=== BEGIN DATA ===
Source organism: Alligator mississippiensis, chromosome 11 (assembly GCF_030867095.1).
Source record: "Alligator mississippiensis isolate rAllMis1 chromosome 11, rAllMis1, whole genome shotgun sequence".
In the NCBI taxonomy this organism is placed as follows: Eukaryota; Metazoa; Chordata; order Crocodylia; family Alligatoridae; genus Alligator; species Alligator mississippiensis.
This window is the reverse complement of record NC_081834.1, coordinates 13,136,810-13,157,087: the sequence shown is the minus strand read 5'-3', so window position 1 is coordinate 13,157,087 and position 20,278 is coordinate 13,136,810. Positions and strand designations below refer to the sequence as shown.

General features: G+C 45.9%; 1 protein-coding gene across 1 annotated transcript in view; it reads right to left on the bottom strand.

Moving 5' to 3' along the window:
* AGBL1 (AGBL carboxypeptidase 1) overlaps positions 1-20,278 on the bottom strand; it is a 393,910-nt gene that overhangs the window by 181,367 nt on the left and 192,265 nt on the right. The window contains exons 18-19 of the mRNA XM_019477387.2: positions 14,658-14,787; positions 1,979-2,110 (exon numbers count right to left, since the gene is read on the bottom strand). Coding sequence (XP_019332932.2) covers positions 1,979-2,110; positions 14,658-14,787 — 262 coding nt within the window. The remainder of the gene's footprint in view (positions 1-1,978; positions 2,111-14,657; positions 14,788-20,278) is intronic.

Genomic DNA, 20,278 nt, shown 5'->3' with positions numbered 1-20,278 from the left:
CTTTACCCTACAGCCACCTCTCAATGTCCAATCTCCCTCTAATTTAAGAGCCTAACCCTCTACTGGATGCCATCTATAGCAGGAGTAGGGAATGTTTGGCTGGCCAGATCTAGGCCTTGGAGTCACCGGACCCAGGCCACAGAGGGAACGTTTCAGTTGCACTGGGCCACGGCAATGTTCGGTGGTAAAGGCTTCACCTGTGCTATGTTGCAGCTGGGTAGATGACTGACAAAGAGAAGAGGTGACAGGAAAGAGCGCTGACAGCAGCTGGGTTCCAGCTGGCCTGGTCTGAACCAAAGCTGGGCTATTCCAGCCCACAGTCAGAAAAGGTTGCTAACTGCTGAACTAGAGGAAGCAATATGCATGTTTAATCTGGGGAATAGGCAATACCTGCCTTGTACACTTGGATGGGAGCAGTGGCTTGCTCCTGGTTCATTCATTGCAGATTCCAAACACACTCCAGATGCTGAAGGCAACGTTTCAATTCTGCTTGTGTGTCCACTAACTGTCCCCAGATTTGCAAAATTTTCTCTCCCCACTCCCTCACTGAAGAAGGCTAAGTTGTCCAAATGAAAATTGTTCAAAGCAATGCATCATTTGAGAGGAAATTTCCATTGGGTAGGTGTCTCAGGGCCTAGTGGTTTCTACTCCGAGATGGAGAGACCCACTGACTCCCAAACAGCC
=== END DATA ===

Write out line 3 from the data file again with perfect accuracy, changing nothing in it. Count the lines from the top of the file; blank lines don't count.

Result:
In the NCBI taxonomy this organism is placed as follows: Eukaryota; Metazoa; Chordata; order Crocodylia; family Alligatoridae; genus Alligator; species Alligator mississippiensis.